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An interim-final rule is a rule published first as a final rule with the opportunity to comment at the time the rule is promulgated. The technique is most often used when a statute requires an agency to act within a specified time shortly after the law takes effect. The agency can only skip the NPRM when it has good cause to do so. In certain cases, an agency may decide that it is "impracticable, unnecessary, or contrary to the public interest" to go through the step of a proposed rule stage for a rulemaking. In these cases, the APA allows the agency to skip the step and print a final rule directly. An interim final rule allows an agency to print a final rule directly, while still providing an opportunity for public comment.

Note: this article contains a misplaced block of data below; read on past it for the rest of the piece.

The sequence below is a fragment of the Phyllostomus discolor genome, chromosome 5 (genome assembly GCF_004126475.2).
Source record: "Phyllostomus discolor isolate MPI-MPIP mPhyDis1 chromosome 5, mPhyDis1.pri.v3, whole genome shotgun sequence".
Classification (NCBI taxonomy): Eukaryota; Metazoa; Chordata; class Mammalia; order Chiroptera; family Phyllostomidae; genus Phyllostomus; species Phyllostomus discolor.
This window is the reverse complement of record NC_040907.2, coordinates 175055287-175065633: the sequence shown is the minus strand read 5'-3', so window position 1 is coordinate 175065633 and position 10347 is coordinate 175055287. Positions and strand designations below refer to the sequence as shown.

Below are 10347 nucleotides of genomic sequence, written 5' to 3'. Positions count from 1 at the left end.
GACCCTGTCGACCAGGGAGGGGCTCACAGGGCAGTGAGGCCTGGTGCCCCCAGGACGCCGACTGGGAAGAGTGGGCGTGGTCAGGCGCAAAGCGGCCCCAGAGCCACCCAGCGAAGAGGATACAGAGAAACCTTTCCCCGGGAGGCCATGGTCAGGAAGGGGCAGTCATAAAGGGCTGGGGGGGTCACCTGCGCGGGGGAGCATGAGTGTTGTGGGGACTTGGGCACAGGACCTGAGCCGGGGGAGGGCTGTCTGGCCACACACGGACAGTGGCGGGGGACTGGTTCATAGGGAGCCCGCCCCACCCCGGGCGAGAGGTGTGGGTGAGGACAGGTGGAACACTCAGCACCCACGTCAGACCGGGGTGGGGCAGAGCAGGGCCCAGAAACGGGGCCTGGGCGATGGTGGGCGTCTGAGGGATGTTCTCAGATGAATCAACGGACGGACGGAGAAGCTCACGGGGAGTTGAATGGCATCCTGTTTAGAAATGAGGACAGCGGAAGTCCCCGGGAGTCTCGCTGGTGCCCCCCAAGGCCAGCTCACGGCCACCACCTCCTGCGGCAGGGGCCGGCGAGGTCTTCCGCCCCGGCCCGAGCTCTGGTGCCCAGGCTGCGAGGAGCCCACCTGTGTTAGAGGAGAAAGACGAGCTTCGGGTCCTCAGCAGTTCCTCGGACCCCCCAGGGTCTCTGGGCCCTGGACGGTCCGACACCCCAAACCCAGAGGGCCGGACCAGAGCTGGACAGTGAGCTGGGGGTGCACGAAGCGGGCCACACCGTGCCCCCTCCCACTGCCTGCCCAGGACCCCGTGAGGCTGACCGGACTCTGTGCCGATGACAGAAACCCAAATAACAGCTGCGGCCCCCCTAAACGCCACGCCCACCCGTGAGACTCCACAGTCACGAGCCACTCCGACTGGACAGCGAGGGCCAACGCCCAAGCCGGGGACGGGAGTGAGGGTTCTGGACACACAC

Source: The Regulatory Group, Inc., available at reg-group.com/glossary.shtml.